This book was written for the electronics engineer, technician or electronics enthusiast
who has to identify a component from a part number on a schematic diagram or locate
a manufacturer from a logo.
This book is a vital tool for anyone who wants to make the process of
identifying and locating components easier and faster.
This valuable guide will help you cross reference component types to manufacturers
and also contains sections that cross reference trade names, abbreviations
and part number prefixes to the manufacturer.
Listings of worldwide manufacturing and sales office addresses are also provided
and there is also a special listing of manufacturers
who provide replacement devices and vendors who specialize
in stocking and locating discontinued devices.
Sections in the Component Identifier and Source Book include:
Logos for manufacturer identification
Cross references of abbreviated manufacturer names to the proper manufacturer name
Component prefixes and part number types for identifying parts
from schematics and parts listings.
Cross references to new manufacturers from mergers and acquisitions
Comprehensive guide to current published pricing of major manufacturers.
Data-Tek encompasses: Integrated Circuits, Transistors and Diodes.
Publish Semiconductor Pricing of Major Manufacturers.
Data-Tek also has it own software.
Encyclopedea of Electronic Circuits (5 volumes)
Basically the books are collections of circuits pulled from various sources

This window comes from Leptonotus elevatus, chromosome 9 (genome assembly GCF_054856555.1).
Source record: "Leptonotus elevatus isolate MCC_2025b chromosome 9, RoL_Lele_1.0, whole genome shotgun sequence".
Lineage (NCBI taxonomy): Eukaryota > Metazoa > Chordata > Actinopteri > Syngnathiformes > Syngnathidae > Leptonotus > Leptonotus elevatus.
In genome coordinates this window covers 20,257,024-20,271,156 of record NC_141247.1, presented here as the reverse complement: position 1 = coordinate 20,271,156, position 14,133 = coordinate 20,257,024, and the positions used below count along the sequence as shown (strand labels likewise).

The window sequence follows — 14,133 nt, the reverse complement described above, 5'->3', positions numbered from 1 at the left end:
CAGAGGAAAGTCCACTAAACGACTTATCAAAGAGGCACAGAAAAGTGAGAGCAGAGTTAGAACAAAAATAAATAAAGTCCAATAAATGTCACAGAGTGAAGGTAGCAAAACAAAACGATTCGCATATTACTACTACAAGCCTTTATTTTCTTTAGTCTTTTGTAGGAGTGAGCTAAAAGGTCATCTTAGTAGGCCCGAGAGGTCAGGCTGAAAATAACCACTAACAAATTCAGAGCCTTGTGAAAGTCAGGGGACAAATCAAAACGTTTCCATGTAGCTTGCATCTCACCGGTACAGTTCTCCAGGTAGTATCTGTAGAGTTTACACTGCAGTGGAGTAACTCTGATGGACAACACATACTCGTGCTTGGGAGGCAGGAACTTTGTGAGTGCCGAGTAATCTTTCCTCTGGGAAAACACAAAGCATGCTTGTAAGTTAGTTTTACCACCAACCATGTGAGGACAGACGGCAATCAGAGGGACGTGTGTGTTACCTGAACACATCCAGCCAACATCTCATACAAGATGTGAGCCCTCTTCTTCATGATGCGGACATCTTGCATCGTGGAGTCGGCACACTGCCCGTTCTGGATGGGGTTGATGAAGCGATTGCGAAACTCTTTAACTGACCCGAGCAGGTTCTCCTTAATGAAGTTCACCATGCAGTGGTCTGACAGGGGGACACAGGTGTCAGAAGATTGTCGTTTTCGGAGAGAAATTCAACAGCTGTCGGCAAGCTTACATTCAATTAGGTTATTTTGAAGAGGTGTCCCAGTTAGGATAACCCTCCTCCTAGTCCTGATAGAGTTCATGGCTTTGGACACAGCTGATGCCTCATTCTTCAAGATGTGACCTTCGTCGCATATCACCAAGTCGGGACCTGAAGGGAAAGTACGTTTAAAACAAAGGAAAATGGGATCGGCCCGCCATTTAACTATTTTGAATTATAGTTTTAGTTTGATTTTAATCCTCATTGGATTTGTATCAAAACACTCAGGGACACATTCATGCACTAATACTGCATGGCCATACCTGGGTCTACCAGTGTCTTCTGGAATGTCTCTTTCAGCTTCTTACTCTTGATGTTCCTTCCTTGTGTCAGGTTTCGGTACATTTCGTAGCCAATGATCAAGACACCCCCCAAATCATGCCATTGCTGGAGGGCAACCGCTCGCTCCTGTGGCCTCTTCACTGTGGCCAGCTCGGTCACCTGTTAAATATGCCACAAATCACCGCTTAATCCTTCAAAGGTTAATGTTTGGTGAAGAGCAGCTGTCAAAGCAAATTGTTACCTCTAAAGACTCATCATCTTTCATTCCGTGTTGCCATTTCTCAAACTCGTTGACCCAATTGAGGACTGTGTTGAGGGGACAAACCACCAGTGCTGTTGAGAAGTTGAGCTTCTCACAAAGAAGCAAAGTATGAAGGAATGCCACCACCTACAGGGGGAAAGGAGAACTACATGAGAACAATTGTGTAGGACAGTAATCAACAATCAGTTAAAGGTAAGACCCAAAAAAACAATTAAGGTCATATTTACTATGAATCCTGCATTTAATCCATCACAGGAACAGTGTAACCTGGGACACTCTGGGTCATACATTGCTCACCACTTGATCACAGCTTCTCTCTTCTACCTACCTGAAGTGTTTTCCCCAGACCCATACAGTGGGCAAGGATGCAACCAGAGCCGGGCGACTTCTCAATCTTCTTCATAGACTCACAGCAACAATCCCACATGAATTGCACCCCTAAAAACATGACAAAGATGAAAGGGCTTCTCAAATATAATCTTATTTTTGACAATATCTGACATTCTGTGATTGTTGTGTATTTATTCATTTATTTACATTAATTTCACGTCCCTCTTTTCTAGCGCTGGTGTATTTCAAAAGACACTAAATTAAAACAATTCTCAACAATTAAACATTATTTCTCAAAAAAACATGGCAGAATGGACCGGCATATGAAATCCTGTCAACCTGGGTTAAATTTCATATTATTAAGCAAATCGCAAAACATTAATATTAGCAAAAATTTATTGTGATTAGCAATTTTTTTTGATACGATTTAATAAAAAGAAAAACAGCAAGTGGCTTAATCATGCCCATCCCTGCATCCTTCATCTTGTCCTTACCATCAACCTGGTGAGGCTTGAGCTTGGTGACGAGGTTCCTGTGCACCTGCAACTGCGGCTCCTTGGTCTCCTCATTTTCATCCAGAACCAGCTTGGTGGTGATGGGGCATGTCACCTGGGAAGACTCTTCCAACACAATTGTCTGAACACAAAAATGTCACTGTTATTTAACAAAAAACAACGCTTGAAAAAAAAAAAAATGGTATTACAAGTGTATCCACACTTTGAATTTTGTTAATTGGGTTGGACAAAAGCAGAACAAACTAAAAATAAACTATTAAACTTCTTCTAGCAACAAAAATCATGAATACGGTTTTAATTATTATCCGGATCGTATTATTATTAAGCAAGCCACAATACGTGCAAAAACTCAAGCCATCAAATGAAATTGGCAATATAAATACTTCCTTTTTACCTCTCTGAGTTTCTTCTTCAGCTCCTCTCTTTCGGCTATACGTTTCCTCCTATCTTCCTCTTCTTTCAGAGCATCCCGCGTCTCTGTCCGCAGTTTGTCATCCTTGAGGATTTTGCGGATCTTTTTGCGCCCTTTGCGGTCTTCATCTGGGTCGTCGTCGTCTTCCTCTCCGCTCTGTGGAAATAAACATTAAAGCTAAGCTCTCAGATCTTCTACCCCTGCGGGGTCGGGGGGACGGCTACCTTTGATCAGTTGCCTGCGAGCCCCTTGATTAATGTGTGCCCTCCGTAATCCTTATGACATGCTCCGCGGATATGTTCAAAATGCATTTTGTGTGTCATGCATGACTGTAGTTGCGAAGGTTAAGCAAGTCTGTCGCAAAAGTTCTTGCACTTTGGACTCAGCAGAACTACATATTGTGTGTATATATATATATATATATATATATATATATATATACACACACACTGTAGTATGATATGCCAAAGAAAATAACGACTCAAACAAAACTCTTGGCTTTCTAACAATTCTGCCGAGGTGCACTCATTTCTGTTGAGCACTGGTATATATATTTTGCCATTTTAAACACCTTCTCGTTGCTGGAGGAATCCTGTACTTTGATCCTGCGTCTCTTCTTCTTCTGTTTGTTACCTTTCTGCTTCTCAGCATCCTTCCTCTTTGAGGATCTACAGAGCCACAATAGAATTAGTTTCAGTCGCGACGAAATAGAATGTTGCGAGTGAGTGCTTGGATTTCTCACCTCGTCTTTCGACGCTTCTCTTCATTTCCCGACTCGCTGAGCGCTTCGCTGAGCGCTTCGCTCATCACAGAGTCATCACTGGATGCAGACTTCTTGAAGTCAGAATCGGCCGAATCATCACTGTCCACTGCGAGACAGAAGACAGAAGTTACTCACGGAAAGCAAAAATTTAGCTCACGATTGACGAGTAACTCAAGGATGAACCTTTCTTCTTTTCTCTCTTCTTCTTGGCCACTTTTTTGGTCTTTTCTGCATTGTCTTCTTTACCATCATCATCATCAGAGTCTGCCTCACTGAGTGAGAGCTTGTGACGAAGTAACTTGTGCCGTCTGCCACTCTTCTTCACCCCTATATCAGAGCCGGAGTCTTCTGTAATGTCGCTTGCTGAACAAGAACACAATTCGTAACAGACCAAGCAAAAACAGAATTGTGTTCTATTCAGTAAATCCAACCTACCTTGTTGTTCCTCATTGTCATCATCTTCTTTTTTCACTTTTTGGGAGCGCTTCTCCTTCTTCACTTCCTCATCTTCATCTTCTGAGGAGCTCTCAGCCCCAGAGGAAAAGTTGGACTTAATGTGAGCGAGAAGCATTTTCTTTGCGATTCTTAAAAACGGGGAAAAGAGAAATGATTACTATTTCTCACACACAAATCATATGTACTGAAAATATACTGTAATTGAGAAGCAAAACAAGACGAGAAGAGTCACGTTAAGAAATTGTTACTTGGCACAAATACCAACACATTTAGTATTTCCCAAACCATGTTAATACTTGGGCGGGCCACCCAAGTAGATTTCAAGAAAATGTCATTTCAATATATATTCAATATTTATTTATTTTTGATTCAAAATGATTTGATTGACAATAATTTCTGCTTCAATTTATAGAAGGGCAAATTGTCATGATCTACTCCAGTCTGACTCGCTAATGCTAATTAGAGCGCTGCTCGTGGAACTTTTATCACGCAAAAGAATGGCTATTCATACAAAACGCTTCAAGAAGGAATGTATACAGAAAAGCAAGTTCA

and broken down into categories (timers, transmitters, converters, etc.).
I have looked at them in the bookstore in the past for ideas and for that
purpose they seem nice. They do not (nor are they intended to) teach
anything about electronics, but are more for ideas/examples. They are
fairly expensive, but I have the opportunity to purchase Volumes 1-4 for
I don't think they're very useful; certainly not worth the price.
For circuit examples, the various semi makers' databooks can't be beat,
especially National Semiconductor's and Linear Technology's Linear
Like the other folks, I agree that they're not *frequently* useful, but
they've done me some good at least once or twice a year.
Yeah, they're not much on depth and they use some seriously out-of-date or oddball
parts on occasion, but most of it is adaptable to current parts.
They're OK if you don't have the vaguest idea on how to do something and are looking
for clues, but I don't think I've EVER used any of the designs verbatim.
If you're a rich infomaniac, go ahead and get 'em, but don't expect much.
They're certainly not worth the expense, except in rare cases.
Howard W. Sams Internet Guide to the Electronic Industry